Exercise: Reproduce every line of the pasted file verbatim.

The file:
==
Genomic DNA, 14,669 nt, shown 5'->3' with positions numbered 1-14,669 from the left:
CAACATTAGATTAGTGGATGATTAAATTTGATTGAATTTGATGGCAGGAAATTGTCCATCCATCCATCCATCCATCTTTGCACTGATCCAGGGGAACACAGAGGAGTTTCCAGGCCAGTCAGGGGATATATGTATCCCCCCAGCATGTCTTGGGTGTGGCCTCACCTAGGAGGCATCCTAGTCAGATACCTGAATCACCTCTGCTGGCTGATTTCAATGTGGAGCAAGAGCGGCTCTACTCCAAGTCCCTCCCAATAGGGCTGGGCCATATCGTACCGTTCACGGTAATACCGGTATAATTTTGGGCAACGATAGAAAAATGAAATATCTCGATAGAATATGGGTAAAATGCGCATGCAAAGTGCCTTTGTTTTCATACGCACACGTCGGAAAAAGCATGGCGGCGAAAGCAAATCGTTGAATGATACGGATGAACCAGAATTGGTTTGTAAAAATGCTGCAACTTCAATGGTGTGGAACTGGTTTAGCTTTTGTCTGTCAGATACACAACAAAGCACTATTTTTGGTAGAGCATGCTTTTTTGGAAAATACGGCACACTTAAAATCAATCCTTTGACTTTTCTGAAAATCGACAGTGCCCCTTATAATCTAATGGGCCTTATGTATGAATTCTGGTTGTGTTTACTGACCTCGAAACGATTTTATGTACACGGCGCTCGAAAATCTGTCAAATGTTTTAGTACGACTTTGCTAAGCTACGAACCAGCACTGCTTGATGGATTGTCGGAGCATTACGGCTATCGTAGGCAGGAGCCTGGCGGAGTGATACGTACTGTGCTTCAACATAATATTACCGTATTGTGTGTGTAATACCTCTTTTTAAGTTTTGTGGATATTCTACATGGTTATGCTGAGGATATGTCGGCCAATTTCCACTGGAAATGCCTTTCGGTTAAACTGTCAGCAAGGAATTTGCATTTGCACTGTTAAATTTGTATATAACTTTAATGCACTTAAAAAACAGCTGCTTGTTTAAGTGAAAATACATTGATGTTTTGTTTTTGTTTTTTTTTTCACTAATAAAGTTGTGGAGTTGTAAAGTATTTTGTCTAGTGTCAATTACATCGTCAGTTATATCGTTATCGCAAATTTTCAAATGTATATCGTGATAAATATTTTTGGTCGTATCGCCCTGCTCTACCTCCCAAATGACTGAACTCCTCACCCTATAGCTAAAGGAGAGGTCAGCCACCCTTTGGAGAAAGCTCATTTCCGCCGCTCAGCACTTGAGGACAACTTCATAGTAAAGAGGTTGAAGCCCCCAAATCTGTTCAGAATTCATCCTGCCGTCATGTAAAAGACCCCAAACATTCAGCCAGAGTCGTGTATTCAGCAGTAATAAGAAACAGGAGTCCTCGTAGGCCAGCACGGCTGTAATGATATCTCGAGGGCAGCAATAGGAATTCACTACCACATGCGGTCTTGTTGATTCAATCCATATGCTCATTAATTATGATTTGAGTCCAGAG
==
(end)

Genomic DNA, 14,669 nt, shown 5'->3' with positions numbered 1-14,669 from the left:
CAACATTAGATTAGTGGATGATTAAATTTGATTGAATTTGATGGCAGGAAATTGTCCATCCATCCATCCATCCATCTTTGCACTGATCCAGGGGAACACAGAGGAGTTTCCAGGCCAGTCAGGGGATATATGTATCCCCCCAGCATGTCTTGGGTGTGGCCTCACCTAGGAGGCATCCTAGTCAGATACCTGAATCACCTCTGCTGGCTGATTTCAATGTGGAGCAAGAGCGGCTCTACTCCAAGTCCCTCCCAATAGGGCTGGGCCATATCGTACCGTTCACGGTAATACCGGTATAATTTTGGGCAACGATAGAAAAATGAAATATCTCGATAGAATATGGGTAAAATGCGCATGCAAAGTGCCTTTGTTTTCATACGCACACGTCGGAAAAAGCATGGCGGCGAAAGCAAATCGTTGAATGATACGGATGAACCAGAATTGGTTTGTAAAAATGCTGCAACTTCAATGGTGTGGAACTGGTTTAGCTTTTGTCTGTCAGATACACAACAAAGCACTATTTTTGGTAGAGCATGCTTTTTTGGAAAATACGGCACACTTAAAATCAATCCTTTGACTTTTCTGAAAATCGACAGTGCCCCTTATAATCTAATGGGCCTTATGTATGAATTCTGGTTGTGTTTACTGACCTCGAAACGATTTTATGTACACGGCGCTCGAAAATCTGTCAAATGTTTTAGTACGACTTTGCTAAGCTACGAACCAGCACTGCTTGATGGATTGTCGGAGCATTACGGCTATCGTAGGCAGGAGCCTGGCGGAGTGATACGTACTGTGCTTCAACATAATATTACCGTATTGTGTGTGTAATACCTCTTTTTAAGTTTTGTGGATATTCTACATGGTTATGCTGAGGATATGTCGGCCAATTTCCACTGGAAATGCCTTTCGGTTAAACTGTCAGCAAGGAATTTGCATTTGCACTGTTAAATTTGTATATAACTTTAATGCACTTAAAAAACAGCTGCTTGTTTAAGTGAAAATACATTGATGTTTTGTTTTTGTTTTTTTTTTCACTAATAAAGTTGTGGAGTTGTAAAGTATTTTGTCTAGTGTCAATTACATCGTCAGTTATATCGTTATCGCAAATTTTCAAATGTATATCGTGATAAATATTTTTGGTCGTATCGCCCTGCTCTACCTCCCAAATGACTGAACTCCTCACCCTATAGCTAAAGGAGAGGTCAGCCACCCTTTGGAGAAAGCTCATTTCCGCCGCTCAGCACTTGAGGACAACTTCATAGTAAAGAGGTTGAAGCCCCCAAATCTGTTCAGAATTCATCCTGCCGTCATGTAAAAGACCCCAAACATTCAGCCAGAGTCGTGTATTCAGCAGTAATAAGAAACAGGAGTCCTCGTAGGCCAGCACGGCTGTAATGATATCTCGAGGGCAGCAATAGGAATTCACTACCACATGCGGTCTTGTTGATTCAATCCATATGCTCATTAATTATGATTTGAGTCCAGAG